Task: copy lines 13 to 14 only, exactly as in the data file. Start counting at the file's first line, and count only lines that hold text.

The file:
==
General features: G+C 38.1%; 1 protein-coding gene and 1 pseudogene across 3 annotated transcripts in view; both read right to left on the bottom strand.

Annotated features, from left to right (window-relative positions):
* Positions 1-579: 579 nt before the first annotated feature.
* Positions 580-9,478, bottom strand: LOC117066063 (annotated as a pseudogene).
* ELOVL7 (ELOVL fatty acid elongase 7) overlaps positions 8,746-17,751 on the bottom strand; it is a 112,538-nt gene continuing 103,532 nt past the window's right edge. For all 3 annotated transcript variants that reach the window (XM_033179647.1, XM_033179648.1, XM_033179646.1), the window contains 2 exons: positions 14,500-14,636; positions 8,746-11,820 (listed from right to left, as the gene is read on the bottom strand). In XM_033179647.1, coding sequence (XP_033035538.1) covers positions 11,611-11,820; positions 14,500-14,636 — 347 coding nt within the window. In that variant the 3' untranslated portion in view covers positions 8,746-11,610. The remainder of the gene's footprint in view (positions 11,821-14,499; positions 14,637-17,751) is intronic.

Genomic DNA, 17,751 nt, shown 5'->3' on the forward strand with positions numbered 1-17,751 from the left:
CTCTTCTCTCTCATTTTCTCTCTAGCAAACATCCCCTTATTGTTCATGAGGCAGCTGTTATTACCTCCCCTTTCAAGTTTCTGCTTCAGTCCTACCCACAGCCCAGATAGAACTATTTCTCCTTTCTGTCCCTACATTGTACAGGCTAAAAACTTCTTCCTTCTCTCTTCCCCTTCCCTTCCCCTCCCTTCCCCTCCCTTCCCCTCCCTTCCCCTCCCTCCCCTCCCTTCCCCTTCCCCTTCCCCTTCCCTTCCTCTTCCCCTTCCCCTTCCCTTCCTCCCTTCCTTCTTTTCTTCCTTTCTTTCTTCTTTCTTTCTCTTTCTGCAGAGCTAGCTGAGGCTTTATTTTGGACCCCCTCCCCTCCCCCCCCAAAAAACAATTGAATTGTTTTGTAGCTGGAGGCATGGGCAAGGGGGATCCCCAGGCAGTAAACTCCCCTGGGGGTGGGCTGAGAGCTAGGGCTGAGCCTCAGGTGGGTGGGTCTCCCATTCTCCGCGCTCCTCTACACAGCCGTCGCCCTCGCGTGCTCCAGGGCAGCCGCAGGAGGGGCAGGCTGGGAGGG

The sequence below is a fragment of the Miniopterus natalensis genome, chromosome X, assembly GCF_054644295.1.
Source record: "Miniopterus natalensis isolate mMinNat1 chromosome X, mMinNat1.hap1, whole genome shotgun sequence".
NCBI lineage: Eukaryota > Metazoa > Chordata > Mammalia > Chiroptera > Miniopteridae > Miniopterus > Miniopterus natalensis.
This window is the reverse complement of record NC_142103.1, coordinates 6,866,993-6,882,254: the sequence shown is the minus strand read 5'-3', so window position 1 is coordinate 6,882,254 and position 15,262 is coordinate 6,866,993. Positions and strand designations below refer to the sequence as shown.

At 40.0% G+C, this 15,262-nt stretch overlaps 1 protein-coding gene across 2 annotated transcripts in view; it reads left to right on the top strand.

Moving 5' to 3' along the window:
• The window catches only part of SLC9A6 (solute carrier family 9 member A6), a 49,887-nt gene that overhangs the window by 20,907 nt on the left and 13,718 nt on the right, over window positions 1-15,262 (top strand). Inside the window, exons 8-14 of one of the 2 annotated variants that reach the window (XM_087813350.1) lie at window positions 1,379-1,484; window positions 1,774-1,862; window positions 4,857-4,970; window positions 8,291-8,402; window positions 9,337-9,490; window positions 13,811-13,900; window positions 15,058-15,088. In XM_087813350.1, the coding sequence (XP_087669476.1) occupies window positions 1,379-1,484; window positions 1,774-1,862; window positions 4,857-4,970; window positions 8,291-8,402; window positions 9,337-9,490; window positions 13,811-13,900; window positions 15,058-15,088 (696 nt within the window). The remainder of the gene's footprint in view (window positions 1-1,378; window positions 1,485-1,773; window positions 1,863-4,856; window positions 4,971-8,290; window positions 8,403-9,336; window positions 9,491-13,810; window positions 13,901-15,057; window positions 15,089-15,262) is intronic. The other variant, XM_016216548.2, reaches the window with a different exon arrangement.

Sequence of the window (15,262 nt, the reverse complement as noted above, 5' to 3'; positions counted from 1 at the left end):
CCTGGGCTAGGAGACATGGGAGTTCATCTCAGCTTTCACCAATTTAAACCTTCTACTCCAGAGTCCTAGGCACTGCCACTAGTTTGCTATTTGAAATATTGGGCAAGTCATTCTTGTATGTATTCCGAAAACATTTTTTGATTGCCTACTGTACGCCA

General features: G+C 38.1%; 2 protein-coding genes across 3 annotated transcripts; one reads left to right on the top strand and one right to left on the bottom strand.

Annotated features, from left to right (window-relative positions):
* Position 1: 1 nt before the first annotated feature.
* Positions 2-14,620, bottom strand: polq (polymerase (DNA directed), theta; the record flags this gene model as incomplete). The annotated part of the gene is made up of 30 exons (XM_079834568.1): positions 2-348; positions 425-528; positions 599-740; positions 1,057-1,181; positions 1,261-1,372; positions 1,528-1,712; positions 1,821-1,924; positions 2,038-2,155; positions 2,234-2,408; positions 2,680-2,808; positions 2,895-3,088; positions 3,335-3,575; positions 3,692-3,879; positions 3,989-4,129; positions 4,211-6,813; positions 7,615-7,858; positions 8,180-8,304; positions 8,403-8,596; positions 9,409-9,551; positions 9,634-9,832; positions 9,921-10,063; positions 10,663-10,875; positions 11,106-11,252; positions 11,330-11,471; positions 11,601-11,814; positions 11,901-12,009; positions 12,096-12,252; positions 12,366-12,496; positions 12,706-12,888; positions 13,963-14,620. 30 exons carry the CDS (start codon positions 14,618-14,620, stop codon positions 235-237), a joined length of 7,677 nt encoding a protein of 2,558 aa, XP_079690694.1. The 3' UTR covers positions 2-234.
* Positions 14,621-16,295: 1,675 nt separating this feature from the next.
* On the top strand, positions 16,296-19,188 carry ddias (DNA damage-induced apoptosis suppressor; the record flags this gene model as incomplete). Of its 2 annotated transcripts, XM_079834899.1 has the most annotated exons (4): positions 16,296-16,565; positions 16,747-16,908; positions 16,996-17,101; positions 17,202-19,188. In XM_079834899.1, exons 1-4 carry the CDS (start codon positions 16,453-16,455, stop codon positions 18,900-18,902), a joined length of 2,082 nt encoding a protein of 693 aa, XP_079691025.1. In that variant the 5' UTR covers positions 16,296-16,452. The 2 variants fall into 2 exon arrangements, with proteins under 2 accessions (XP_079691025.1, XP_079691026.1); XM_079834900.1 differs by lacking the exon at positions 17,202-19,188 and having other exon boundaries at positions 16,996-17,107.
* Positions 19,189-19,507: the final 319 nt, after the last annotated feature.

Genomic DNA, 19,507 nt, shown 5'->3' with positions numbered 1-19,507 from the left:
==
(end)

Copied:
Moving 5' to 3' along the window:
• The window catches only part of SLC9A6 (solute carrier family 9 member A6), a 49,887-nt gene that overhangs the window by 20,907 nt on the left and 13,718 nt on the right, over window positions 1-15,262 (top strand). Inside the window, exons 8-14 of one of the 2 annotated variants that reach the window (XM_087813350.1) lie at window positions 1,379-1,484; window positions 1,774-1,862; window positions 4,857-4,970; window positions 8,291-8,402; window positions 9,337-9,490; window positions 13,811-13,900; window positions 15,058-15,088. In XM_087813350.1, the coding sequence (XP_087669476.1) occupies window positions 1,379-1,484; window positions 1,774-1,862; window positions 4,857-4,970; window positions 8,291-8,402; window positions 9,337-9,490; window positions 13,811-13,900; window positions 15,058-15,088 (696 nt within the window). The remainder of the gene's footprint in view (window positions 1-1,378; window positions 1,485-1,773; window positions 1,863-4,856; window positions 4,971-8,290; window positions 8,403-9,336; window positions 9,491-13,810; window positions 13,901-15,057; window positions 15,089-15,262) is intronic. The other variant, XM_016216548.2, reaches the window with a different exon arrangement.